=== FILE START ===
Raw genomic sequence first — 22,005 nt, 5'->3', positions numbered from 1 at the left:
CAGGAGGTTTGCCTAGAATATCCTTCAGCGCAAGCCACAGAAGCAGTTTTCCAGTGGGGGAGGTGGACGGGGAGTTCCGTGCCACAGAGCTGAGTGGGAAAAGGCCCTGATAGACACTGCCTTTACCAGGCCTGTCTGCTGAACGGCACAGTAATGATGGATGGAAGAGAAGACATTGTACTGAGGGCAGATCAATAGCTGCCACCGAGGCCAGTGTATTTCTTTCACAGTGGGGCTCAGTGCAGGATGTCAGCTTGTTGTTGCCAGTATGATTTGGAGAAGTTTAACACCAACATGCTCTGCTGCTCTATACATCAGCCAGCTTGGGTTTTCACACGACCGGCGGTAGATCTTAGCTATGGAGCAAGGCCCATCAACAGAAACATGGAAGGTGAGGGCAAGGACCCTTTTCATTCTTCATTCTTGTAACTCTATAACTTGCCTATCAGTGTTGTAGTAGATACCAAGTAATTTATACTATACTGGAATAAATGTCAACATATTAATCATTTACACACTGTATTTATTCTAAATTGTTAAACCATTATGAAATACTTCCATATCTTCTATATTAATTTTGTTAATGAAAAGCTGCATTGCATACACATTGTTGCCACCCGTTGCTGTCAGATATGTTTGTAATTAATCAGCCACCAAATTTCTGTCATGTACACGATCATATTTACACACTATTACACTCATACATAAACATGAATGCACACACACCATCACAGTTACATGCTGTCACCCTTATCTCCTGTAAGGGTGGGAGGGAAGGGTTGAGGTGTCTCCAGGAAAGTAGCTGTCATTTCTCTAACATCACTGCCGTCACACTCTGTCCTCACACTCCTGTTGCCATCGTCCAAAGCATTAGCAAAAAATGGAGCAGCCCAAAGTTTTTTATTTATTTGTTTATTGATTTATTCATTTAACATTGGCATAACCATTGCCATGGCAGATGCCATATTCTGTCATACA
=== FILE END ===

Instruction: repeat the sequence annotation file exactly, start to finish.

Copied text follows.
Raw genomic sequence first — 22,005 nt, 5'->3', positions numbered from 1 at the left:
CAGGAGGTTTGCCTAGAATATCCTTCAGCGCAAGCCACAGAAGCAGTTTTCCAGTGGGGGAGGTGGACGGGGAGTTCCGTGCCACAGAGCTGAGTGGGAAAAGGCCCTGATAGACACTGCCTTTACCAGGCCTGTCTGCTGAACGGCACAGTAATGATGGATGGAAGAGAAGACATTGTACTGAGGGCAGATCAATAGCTGCCACCGAGGCCAGTGTATTTCTTTCACAGTGGGGCTCAGTGCAGGATGTCAGCTTGTTGTTGCCAGTATGATTTGGAGAAGTTTAACACCAACATGCTCTGCTGCTCTATACATCAGCCAGCTTGGGTTTTCACACGACCGGCGGTAGATCTTAGCTATGGAGCAAGGCCCATCAACAGAAACATGGAAGGTGAGGGCAAGGACCCTTTTCATTCTTCATTCTTGTAACTCTATAACTTGCCTATCAGTGTTGTAGTAGATACCAAGTAATTTATACTATACTGGAATAAATGTCAACATATTAATCATTTACACACTGTATTTATTCTAAATTGTTAAACCATTATGAAATACTTCCATATCTTCTATATTAATTTTGTTAATGAAAAGCTGCATTGCATACACATTGTTGCCACCCGTTGCTGTCAGATATGTTTGTAATTAATCAGCCACCAAATTTCTGTCATGTACACGATCATATTTACACACTATTACACTCATACATAAACATGAATGCACACACACCATCACAGTTACATGCTGTCACCCTTATCTCCTGTAAGGGTGGGAGGGAAGGGTTGAGGTGTCTCCAGGAAAGTAGCTGTCATTTCTCTAACATCACTGCCGTCACACTCTGTCCTCACACTCCTGTTGCCATCGTCCAAAGCATTAGCAAAAAATGGAGCAGCCCAAAGTTTTTTATTTATTTGTTTATTGATTTATTCATTTAACATTGGCATAACCATTGCCATGGCAGATGCCATATTCTGTCATACA